Billy is always on the move. He travels the country on an exhausting schedule, keeping in touch with fans, supporters and his fellow ZSC members at all times. Billy doesn’t actively recruit for the Zombie Survival Crew, choosing instead to educate and inform the public of the nature of Monsterism from a rarely-seen perspective. For his love of monsters and for decades of awe-inspiring artwork, we salute Special Forces brigade member Billy Tackett.

What’s New?
Billy will be appearing at GenCon in Indianapolis, Indiana and Cincinnati Comic Expo in August and September. Be sure to check the calendar for more!

If you’re just joining us for this series, please be sure to check out our previous Commander Monday reports!


Survival School: Stay on the Path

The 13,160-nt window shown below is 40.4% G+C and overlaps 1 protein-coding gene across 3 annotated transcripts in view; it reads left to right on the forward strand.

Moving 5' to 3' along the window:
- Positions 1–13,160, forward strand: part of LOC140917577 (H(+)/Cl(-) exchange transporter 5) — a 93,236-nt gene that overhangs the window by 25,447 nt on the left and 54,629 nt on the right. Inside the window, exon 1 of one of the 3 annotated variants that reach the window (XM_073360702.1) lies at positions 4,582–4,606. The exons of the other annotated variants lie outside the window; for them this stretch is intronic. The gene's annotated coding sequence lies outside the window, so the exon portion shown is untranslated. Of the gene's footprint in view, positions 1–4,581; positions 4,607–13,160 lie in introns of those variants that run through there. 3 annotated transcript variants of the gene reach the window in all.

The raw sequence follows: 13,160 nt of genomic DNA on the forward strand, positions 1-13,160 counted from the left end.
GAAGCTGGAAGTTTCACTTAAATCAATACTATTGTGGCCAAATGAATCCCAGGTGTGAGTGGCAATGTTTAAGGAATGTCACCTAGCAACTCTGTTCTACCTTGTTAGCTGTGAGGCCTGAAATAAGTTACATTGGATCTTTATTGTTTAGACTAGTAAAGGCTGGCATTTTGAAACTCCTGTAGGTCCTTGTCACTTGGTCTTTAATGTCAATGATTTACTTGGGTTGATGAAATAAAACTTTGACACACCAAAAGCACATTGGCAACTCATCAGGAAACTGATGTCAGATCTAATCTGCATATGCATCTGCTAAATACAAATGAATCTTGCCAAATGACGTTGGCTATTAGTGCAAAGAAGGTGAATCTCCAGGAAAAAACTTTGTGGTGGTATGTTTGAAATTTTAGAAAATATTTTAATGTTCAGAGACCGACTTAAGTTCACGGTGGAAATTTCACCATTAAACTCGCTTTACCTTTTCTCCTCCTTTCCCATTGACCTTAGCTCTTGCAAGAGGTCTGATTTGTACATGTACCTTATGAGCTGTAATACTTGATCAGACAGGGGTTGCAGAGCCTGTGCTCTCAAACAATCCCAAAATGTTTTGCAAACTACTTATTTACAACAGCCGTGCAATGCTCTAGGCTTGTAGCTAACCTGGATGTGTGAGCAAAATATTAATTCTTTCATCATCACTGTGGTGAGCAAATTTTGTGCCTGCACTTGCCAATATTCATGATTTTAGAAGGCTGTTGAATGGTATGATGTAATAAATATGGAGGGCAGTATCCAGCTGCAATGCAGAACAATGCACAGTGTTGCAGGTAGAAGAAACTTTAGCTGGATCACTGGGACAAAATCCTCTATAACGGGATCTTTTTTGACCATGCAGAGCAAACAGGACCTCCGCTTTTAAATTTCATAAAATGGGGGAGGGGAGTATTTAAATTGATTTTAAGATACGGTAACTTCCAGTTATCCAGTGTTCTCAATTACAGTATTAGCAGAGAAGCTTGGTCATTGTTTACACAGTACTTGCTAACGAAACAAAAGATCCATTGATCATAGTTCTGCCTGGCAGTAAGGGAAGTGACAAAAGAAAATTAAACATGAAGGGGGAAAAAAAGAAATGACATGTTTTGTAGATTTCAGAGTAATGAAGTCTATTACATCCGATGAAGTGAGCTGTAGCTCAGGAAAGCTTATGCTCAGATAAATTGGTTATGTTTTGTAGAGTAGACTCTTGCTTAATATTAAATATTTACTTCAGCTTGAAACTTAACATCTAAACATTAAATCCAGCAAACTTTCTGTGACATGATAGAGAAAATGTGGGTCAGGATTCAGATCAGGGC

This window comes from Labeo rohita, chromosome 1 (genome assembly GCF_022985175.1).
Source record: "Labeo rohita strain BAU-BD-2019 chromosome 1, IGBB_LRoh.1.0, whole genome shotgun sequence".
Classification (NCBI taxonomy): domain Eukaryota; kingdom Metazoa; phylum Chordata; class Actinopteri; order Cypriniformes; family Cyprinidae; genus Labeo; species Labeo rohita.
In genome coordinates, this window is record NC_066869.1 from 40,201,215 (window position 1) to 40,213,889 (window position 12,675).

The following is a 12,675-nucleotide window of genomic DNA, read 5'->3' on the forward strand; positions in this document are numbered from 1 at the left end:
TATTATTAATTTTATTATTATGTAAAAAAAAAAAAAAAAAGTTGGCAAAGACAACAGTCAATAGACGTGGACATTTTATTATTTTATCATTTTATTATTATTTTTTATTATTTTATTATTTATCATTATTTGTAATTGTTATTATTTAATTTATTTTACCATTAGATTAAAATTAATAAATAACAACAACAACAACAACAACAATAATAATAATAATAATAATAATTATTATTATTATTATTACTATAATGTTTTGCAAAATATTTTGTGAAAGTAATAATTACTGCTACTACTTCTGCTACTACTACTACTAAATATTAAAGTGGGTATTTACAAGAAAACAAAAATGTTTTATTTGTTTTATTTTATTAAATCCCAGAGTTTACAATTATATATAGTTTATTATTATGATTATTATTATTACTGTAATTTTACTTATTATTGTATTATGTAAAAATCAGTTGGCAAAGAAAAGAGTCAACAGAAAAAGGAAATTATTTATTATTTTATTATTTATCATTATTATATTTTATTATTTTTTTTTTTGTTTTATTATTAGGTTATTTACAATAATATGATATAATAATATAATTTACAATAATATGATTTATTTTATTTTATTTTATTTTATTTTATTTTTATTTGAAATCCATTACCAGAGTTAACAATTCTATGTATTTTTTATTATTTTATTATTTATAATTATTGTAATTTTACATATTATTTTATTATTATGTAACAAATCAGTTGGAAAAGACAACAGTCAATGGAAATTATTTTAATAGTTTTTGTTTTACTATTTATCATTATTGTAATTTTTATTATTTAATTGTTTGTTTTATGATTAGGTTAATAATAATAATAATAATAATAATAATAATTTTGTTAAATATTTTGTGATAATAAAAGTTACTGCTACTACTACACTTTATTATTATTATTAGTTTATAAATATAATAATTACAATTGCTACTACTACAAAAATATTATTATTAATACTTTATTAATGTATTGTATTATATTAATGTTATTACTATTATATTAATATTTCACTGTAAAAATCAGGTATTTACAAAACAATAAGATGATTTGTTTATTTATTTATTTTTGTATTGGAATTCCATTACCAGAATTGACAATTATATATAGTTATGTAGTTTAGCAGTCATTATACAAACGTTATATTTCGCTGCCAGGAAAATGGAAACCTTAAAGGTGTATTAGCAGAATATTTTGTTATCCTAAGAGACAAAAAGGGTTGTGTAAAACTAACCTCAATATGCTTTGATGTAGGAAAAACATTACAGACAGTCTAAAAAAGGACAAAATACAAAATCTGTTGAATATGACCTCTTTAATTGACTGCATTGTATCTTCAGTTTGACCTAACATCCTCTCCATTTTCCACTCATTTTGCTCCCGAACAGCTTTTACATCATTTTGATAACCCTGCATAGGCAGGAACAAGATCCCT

Ideally, when plotting your escape routes it’s best to remain on the road. Venturing into the landscape is dangerous, full of unknown dangers from more than just the undead. In reality, you’ll need resources like flowing water, edible vegetation, and game animals who shy away from busy roads. Once away from the beaten path, it’s easy to get turned around and lose sight of your escape route. Relying on GPS during the apocalypse (or heck, even driving through Texas today) isn’t a good plan. We have no clue how long technology will continue to run post undead uprising. Now it the time to start honing your navigation skills. Below are some tips and tricks to keep you from relying on breadcrumbs to find your way.

Learn How to Read a Map

We’re all about being prepared, which means you should know well in advance what escape routes you plan to take.

Make sure you have a map, or numerous maps, in your go bag covering the locations you must travel through. Take a little time to study them. Find roads that take you near moving water sources so you can top up on fresh water and have a chance to bathe, catch fish, and gather edible vegetation growing nearby.

An easy map-reading guide: